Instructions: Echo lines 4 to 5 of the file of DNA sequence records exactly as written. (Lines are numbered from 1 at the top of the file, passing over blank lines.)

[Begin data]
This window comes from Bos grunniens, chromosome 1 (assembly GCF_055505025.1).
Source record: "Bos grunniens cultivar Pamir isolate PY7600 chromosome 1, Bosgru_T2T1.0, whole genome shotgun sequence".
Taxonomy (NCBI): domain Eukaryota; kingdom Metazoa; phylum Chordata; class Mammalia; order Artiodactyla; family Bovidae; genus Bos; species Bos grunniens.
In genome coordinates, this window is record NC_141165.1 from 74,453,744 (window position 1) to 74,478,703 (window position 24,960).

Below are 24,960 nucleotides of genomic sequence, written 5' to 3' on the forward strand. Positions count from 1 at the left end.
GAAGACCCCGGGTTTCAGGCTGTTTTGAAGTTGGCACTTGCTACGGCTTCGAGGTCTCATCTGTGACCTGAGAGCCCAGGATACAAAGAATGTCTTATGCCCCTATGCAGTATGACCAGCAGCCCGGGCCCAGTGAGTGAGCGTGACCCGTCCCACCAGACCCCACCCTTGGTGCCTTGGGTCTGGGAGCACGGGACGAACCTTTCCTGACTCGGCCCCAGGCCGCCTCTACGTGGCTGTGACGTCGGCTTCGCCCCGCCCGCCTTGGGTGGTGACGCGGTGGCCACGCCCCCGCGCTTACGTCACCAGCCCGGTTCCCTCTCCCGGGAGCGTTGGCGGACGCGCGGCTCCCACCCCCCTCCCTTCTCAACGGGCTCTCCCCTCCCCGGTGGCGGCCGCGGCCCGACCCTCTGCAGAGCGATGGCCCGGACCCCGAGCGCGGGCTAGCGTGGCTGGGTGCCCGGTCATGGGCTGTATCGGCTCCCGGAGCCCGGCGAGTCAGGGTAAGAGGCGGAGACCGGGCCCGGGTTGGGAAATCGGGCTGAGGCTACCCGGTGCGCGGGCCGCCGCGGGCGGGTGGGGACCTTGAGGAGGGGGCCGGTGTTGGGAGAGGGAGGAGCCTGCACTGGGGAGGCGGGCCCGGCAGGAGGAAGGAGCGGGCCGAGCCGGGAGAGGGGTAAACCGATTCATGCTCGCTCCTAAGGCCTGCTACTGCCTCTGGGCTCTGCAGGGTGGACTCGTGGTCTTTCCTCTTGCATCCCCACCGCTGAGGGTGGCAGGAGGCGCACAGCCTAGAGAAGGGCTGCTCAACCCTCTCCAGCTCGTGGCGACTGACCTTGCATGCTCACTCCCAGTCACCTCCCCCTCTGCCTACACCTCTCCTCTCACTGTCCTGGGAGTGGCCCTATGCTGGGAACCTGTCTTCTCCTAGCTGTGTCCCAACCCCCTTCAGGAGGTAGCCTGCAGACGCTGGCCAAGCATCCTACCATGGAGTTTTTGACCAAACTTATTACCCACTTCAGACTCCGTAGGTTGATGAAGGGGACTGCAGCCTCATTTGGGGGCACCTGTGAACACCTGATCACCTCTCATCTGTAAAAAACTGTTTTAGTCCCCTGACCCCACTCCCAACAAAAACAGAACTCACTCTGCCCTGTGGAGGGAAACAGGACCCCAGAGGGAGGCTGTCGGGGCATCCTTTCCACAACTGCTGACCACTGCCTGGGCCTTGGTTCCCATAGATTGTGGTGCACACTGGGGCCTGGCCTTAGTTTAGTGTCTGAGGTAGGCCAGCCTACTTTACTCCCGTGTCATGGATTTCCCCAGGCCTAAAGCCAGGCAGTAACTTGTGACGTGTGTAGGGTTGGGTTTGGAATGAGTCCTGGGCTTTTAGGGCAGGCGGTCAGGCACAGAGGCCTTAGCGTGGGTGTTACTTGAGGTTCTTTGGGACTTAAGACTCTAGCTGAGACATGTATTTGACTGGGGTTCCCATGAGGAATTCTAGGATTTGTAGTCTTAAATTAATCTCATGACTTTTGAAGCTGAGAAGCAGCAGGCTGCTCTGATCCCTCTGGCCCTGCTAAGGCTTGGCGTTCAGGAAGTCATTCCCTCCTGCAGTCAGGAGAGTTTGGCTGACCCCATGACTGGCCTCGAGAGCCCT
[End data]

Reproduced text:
In genome coordinates, this window is record NC_141165.1 from 74,453,744 (window position 1) to 74,478,703 (window position 24,960).

Below are 24,960 nucleotides of genomic sequence, written 5' to 3' on the forward strand. Positions count from 1 at the left end.